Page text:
Eric: I can’t lie though—my heart was totally aflutter the moment I realized the location we were seeing in the demo. The new content is set 200 or so years in the past, and seeing those areas with structures that were nothing but rubble in the main portion of the game was so exciting! In full, the Prepare to Die edition will bring us three new areas, and Uchiyama-san said that each would be about the same size-wise as typical areas in Darks Souls. The portion we were shown was the past of Darkroot Garden, when it was called “Royal Wood”. We also saw two other areas connected to that—Oolacile Sanctuary and Oolacile Township—but I won’t spoil what those were or how they connect to the world beyond their names. So, of course, I’m now extremely curious to see what the other areas are going to be, and how they’re going to be integrated. Uchiyama-san told us that not all of the new areas are connected to Darkroot—so I wonder what other locations we could possibly see fleshed out! Maybe perhaps Firelink Shrine, and what used to exist there?
Steve: Firelink would be interesting, as would the asylum. I honestly don’t really care what they are, though, because I have total faith in Miyazaki-san and the Dark Souls team. It’s too bad console players like myself have to wait until close to the end of the year to get their hands on the new content. It will be worth the wait, though. Any new “Souls” is a good a thing, and even though I told Uchiyama-san I would love to play this game in as many iterations, sequels and what-have-you as they want to make, I almost feel like they just need to let it be after Dark Souls so it doesn’t cheapen the experience.
Eric: End it at Dark Souls? That’s so harsh Haske! I totally get the concerns you have, but I don’t think we’re at that point just yet. The concepts, the gameplay, they’re just too good to not come back in another game, and there’s no way Namco Bandai would let From off the hook for a Dark Souls 2. What we’re seeing in Prepare to Die are some ideas that the team was never able to do in the original release, such as the still-a-bit-mysterious additions to the game’s PVP mechanics. I’m willing to bet that, even beyond that, they still have things they’d like to try, or ideas that weren’t able to be used yet. Do I want to see us get to the point of a Dark Souls 5? Maybe not—but I don’t think we’re close to that danger zone just yet. There’s always a fear of cheapening a franchise by making too many of them, but I think a lot of what made Demon’s Souls and Dark Souls as good as they were was the great gameplay—and that’s something that never gets old.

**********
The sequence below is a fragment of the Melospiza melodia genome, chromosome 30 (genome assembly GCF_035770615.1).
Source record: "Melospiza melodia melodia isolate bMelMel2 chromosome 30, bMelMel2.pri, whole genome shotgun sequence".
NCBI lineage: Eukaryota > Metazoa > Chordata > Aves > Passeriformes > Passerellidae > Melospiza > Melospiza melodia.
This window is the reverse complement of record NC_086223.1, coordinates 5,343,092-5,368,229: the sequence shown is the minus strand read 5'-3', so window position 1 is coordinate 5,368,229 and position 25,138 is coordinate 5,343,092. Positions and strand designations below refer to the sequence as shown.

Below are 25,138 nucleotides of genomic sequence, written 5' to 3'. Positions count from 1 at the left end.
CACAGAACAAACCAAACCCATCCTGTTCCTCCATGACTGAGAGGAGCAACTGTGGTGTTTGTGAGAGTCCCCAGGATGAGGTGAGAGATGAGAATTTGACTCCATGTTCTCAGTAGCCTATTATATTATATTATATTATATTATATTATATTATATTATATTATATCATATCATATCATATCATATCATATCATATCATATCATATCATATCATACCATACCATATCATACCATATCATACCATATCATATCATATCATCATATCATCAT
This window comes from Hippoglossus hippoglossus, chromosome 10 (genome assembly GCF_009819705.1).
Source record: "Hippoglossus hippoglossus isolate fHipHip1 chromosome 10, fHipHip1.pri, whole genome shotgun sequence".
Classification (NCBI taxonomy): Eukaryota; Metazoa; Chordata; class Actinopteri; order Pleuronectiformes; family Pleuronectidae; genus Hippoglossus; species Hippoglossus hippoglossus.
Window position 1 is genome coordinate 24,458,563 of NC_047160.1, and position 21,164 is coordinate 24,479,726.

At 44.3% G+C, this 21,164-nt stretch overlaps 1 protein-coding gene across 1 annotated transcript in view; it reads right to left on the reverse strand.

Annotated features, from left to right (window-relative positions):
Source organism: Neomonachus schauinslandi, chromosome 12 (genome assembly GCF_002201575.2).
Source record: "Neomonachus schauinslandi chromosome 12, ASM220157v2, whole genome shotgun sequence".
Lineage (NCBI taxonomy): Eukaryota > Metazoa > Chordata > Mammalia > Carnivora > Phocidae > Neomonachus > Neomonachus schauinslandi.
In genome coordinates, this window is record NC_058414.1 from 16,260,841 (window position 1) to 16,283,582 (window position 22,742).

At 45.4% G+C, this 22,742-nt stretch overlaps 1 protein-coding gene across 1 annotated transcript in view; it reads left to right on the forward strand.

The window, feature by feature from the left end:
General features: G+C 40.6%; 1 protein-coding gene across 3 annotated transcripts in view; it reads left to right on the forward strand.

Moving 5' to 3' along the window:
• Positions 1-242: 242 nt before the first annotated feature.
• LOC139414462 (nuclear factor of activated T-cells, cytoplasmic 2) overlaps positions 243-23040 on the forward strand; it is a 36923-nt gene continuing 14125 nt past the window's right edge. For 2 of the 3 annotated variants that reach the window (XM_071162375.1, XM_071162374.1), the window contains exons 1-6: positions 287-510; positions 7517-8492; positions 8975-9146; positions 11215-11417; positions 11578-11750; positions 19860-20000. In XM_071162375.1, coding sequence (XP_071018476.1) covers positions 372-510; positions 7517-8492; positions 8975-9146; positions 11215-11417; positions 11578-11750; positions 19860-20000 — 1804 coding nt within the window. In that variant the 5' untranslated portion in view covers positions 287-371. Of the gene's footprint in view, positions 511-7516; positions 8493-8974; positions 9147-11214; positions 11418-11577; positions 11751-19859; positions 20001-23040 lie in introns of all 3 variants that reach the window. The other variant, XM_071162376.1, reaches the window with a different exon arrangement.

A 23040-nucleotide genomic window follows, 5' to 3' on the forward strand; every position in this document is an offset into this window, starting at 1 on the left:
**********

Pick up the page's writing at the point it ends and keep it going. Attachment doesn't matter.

Steve: As long as they don’t call it Dark Souls 2—what a terrible blemish that would be on a virtually untarnished pedigree—I’m fine with another game, but sticking “2” at the end of a game is so tacky. We’re really on the same page, Eric, because I sure as hell want hundreds of hours more gameplay in whatever horrifying realms the team can come up. I almost think that the way Dark Souls does lore would practically demand a new world, lest Lordran get too crowded with backstory and history. Give me more, sure, but not too much—if there’s something this industry doesn’t have any concept of, it’s letting a series end by going out on top.
Eric: Steve Haske, are you honestly telling me that you wouldn’t love to see “Dark Souls 2: Dark Harder”?
Steve: [laughs] Just make it Dark Souls: Dark Harder. I hate numbers. Numbers don’t happen in real life; you don’t hang out with a friend once, and then the next time you’re out with them, a “2” appears over their head.
Eric: I think life would be so much better if that did happen.
Steve: It would. It’d be kind of crazy.